How to Calculate the Actual Lottery Amount Won

by Brian Baer ; Updated September 11, 2015
Federal and state taxes dramatically reduce the actual payout from a lottery win.

Lotteries are generally operated by states to generate revenue for a variety of uses. Most states use lottery proceeds to fund schools and infrastructure. The odds of winning a lottery are extremely low, usually in the tens of millions to one. However, the lucky lottery winners often receive millions of dollars, either in a lump sum or paid out over many years (annuity). The state and federal governments levy a high tax on lottery winnings. The typical federal tax rate could be as high as 39.6 percent, and the state tax rates could be 10 percent to 15 percent, depending on the state.

Determine the amount of lottery money won and assume it is paid in a lump sum. For instance, a lottery jackpot might be $20 million, but before it is paid out, taxes must be calculated and paid to the government.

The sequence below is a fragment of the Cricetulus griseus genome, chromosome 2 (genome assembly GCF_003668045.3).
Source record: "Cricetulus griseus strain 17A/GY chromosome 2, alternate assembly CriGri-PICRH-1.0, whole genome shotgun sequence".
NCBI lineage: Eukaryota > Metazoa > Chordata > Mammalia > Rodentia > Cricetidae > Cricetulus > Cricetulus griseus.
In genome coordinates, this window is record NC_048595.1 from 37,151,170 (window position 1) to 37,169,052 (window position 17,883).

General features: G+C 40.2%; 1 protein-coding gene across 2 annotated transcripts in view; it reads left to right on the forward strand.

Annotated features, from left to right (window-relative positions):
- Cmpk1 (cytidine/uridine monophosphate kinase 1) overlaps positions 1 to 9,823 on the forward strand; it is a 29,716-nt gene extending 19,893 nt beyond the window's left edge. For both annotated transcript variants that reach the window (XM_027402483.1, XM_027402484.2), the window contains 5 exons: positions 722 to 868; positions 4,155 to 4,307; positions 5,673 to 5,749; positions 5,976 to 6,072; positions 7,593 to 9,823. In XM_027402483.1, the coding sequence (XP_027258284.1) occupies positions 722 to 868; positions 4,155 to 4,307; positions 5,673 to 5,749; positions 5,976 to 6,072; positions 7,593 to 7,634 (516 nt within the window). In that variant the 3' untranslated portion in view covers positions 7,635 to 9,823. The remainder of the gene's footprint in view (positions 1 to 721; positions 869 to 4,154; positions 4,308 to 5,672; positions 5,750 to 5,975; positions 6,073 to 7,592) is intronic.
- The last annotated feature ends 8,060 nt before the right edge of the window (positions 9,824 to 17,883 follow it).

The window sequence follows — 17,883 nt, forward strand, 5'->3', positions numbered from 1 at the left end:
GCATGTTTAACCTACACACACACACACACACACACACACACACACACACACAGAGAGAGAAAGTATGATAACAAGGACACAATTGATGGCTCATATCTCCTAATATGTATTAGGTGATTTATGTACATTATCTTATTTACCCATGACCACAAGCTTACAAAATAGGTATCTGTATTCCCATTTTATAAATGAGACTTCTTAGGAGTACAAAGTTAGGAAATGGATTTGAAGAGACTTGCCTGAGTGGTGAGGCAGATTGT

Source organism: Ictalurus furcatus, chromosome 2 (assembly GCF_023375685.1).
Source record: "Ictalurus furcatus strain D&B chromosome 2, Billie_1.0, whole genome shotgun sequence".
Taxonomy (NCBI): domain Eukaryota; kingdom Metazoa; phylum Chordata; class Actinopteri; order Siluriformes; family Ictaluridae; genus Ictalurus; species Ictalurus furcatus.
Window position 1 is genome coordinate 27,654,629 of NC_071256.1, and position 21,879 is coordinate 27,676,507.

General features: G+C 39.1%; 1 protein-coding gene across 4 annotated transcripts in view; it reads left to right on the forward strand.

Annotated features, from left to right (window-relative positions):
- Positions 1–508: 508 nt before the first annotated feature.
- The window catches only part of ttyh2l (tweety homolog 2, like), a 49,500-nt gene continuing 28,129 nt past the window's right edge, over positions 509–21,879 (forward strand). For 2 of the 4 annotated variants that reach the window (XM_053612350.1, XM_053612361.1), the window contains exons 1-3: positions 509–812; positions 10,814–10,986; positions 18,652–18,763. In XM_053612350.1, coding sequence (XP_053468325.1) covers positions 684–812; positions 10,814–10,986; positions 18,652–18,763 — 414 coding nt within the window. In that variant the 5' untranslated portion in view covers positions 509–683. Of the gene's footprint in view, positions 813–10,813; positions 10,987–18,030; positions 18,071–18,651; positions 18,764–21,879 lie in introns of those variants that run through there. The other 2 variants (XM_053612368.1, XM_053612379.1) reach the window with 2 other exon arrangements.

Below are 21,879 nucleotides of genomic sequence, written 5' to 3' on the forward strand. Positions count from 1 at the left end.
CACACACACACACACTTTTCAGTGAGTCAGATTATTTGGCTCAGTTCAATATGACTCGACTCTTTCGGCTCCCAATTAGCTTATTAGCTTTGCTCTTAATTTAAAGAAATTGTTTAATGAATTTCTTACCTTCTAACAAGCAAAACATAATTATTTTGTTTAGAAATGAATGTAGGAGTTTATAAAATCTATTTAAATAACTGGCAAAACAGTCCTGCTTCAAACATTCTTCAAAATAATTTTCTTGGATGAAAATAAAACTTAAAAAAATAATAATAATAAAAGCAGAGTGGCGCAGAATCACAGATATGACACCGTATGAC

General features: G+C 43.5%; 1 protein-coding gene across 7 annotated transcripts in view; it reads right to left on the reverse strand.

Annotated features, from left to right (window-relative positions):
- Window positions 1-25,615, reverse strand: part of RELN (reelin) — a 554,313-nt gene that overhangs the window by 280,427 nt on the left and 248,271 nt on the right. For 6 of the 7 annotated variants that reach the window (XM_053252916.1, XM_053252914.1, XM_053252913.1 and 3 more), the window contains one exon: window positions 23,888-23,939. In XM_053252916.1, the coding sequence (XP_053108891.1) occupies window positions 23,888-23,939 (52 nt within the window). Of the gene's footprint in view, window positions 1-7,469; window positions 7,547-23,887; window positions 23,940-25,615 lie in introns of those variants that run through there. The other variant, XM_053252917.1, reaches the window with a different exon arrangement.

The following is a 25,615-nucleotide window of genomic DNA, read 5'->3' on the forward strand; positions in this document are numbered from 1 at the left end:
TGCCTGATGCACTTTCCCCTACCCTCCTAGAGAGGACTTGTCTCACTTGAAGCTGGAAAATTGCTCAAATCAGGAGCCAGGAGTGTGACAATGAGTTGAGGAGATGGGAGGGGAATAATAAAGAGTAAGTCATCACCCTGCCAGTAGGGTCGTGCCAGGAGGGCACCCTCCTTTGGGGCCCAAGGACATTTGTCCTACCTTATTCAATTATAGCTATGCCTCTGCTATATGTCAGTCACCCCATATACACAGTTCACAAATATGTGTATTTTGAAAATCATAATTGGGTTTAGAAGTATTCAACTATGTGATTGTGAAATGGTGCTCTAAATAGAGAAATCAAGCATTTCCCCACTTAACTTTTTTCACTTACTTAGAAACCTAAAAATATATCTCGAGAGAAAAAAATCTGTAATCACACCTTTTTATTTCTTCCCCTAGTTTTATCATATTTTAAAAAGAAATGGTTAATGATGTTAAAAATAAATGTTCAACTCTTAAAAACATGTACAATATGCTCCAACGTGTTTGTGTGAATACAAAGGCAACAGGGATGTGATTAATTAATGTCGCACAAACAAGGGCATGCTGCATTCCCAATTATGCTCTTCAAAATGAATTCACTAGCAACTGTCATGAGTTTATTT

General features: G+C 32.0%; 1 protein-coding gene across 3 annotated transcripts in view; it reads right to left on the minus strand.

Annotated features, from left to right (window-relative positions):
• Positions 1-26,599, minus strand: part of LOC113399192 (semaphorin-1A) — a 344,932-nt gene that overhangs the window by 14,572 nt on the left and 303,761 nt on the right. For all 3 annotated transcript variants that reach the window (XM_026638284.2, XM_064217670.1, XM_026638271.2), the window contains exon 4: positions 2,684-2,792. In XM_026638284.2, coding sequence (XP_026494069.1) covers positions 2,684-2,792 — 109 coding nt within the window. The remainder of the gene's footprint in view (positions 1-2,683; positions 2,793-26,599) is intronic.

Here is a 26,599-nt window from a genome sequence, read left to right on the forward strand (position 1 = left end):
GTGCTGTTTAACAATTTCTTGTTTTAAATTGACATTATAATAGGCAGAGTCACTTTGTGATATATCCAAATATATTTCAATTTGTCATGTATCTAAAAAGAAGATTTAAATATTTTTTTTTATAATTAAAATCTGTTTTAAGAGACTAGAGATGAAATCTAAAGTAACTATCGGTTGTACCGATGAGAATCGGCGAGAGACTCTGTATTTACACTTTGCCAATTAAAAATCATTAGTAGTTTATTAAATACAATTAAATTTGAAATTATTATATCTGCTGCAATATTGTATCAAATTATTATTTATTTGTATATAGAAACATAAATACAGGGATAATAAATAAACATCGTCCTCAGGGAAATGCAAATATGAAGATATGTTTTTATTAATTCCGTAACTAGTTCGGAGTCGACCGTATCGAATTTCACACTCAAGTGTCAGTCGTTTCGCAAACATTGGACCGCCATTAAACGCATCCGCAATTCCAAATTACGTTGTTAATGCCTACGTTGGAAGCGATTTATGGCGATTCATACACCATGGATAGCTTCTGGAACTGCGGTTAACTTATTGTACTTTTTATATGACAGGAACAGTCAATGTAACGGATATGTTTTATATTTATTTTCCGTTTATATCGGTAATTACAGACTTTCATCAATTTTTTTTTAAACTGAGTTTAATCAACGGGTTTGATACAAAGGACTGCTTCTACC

Determine the federal tax rate for lottery winnings. Assume the maximum tax bracket is used and the rate is 39.6%. Multiply $20 million by 0.396 for a federal tax payment of $7,920,000.

Determine the state tax rate for lottery winnings by assuming a state tax rate of 12%. Multiply $20 million by 0.12 for a state tax payment of $2,400,000.

Determine the actual lottery amount won by subtracting the state and federal tax payments from the gross lottery winnings. This is $20 million minus $7,290,000 and $2,400,000 for an actual payout of $10,310,000, or just over 50 percent of the jackpot.

About the Author

Brian Baer has been writing since 1982. His work has appeared on Web sites such as eHow, where he specializes in technology, management and business topics. Baer has a Bachelor of Science in chemical engineering from the University of Arkansas and a Master of Business Administration from the University of Alabama, Huntsville.

Photo Credits

  • Jupiterimages/Photos.com/Getty Images